Stats & Info: Shane Battier

Heat refuse to allow home losing streak

May, 22, 2012
5/22/12
11:40
PM ET
You might be able to beat the Miami Heat at home once, but forget about doing it twice in a row.

In the regular season, they lost five home games. They not only won each of their next home contests, they did it in blowout fashion. The wins came by an average of 19.4 points. That included a 35-point win over the Indiana Pacers in January, two days after losing at home to the Atlanta Hawks.

That trend continued on Tuesday, albeit in a one-game playoff sample. Their 32-point win against the Pacers made them 6-0 in their next home game after a home loss with an average victory of 21.5 points.

The 32-point loss is also the worst loss in Pacers playoff history.

The path to victory in this game was their blistering shooting -- a playoff franchise-record 61.4 percent from the field. Their 115 points is tied for the second-most in franchise playoff history and the 32-point win is third-largest in franchise playoff history.

But it was the work inside from the Heat's star duo that continued the Heat's tone from last game.

LeBron James and Dwyane Wade outscored the Pacers inside five feet for the second straight game. James made all six of his attempts from this range in Game 5 and Wade went 3-for-5. The Pacers scored 16 points inside five feet in Game 5, their fewest this postseason.

Overall, James and Wade (58 points) outscored the entire Pacers starting lineup (45 points).

James' 30-point game was the 45th of his postseason career. That's as many as Dirk Nowitzki has and trails only Kobe Bryant's 85 among active players.

It also helped that Shane Battier scored more points in the first seven minutes of the game than he had over the first four games of this series combined.

The other boost came from transition scoring as the Heat scored a postseason-high 29 transition points. They are 6-0 this postseason when scoring at least 14 transition points. In each of the Heat’s three losses this postseason, they were outscored in transition.
• Middle Tennessee shot 71.4 percent from the field including 10-of-11 from 3-point range in an 86-66 drubbing of UCLA. The Blue Raiders connected on their first nine from long distance. Both the 71.4 FG pct and 90.9 3-pt FG pct are the highest allowed by UCLA in at least the last 15 seasons. The Bruins are off to their first 0-2 start since 2002-03. With Division II Chaminade on deck, the Bruins should avoid their first 0-3 start since 1940-41.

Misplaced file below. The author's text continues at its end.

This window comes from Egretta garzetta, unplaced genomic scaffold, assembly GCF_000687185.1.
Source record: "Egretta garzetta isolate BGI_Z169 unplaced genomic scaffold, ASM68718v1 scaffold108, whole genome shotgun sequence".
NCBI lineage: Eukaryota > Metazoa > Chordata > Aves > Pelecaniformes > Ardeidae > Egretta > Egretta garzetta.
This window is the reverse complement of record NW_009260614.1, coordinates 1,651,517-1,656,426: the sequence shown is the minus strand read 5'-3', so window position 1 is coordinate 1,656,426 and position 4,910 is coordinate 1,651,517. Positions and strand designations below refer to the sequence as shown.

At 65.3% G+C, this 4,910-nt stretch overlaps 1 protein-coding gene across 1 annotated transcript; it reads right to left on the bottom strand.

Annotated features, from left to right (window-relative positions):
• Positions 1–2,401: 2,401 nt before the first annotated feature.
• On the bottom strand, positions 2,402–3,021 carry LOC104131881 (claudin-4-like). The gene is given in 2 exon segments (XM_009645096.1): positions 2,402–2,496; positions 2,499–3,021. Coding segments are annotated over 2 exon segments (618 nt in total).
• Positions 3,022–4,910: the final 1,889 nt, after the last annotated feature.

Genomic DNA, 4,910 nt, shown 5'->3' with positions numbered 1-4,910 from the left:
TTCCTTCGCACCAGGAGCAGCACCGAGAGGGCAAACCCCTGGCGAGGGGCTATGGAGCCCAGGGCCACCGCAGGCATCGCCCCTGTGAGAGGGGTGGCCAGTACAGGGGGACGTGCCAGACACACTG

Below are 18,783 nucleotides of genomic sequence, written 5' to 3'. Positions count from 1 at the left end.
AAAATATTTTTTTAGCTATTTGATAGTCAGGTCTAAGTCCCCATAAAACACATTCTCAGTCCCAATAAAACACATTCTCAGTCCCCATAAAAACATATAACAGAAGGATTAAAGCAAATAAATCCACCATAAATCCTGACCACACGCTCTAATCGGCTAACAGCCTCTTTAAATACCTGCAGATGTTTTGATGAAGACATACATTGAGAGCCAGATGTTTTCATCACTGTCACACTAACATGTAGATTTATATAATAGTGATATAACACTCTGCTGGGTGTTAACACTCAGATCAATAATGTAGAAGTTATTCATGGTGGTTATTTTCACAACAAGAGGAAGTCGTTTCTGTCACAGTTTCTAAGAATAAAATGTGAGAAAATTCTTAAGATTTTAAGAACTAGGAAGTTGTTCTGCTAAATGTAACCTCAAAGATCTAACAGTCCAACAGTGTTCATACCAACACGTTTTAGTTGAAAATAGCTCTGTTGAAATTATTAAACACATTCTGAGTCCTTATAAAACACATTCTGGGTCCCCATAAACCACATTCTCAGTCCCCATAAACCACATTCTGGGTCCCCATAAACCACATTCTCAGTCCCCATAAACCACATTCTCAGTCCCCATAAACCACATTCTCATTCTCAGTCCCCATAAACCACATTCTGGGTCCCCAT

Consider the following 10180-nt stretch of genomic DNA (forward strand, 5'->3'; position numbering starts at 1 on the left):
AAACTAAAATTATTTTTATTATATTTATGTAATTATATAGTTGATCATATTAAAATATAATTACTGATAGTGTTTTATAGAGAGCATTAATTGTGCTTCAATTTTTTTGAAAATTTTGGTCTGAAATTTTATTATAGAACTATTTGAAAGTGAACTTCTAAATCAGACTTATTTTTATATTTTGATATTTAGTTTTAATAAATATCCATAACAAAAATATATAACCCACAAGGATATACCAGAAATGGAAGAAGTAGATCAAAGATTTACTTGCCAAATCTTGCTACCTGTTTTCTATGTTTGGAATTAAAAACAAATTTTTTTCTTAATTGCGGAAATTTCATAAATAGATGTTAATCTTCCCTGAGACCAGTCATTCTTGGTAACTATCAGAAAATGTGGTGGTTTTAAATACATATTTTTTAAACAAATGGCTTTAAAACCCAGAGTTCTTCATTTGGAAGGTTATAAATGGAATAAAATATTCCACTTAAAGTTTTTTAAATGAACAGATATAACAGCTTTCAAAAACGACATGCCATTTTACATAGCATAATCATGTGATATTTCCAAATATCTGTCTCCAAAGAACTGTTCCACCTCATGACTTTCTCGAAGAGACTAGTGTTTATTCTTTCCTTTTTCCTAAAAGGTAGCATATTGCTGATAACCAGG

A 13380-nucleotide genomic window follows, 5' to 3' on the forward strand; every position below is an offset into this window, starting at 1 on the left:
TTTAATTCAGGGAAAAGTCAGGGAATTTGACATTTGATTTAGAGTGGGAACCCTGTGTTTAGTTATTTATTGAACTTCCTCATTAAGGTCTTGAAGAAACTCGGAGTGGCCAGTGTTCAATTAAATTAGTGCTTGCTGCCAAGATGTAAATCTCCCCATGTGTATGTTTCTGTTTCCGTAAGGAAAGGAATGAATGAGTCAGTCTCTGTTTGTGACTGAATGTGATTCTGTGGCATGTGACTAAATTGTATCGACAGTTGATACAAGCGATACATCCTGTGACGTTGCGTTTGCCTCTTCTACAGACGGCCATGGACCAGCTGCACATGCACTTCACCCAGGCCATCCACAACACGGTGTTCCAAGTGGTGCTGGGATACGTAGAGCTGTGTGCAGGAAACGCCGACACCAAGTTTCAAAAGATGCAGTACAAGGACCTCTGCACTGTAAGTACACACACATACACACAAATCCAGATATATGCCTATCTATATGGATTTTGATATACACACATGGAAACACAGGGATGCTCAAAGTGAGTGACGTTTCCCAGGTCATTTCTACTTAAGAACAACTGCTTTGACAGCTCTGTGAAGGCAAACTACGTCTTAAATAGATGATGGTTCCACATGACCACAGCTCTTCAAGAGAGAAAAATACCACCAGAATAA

• After blocking seven shots in Tuesday’s 75-65 win over Kansas, Kentucky freshman Anthony Davis now has 12 blocks through two games. For comparison, consider that Jamaal Magloire, the most prolific shot blocker in school history, had three blocks in his first two games. Davis’ seven blocks are the most against Kansas since Boston College’s Sean Williams had seven in a game in 2006. Shane Battier is the last to have more. It’s also tied for the fifth highest single-game total in school history. Only Sam Bowie, Andre Riddick (twice) and Patrick Patterson had more in a game.

• Last night, Stephen Bardo tweeted that “J'Covan Brown of Texas playing better than any guard in nation right now.” It’s hard to argue otherwise after he torched Rhode Island for a career-high 35 points in the Longhorns’ 100-90 win. It’s the most points by a Longhorn since Kevin Durant in 2007. He’s also the first since Durant to score at least 28 points in back-to-back games. Brown added six assists and six rebounds. He also became the first player from a power six conference school with a 35-5-5 game since Greivis Vasquez in February 2010. The last Big 12 player to do it? Blake Griffin.

• After losing to Division II Ohio Dominican on Saturday, it didn’t seem like things could get worse for Southern Illinois. Tuesday brought the worst shooting performance in school history. The Salukis shot just 20.5 percent from the field in a 61-42 loss to Saint Louis. At halftime, the Salukis were just 4-for-22 (18.2 percent) from the field and didn’t have an assist. Southern Illinois finished with just one assist compared to 14 turnovers.

• Josh Davis had one of the most efficient games of the season in Tulane’s 96-50 win over Nicholls State. The transfer from NC State put up a career-high 23 points to go with 11 rebounds. He was 10-for-11 from the field, the top shooting performance this season among players with at least 10 attempts.

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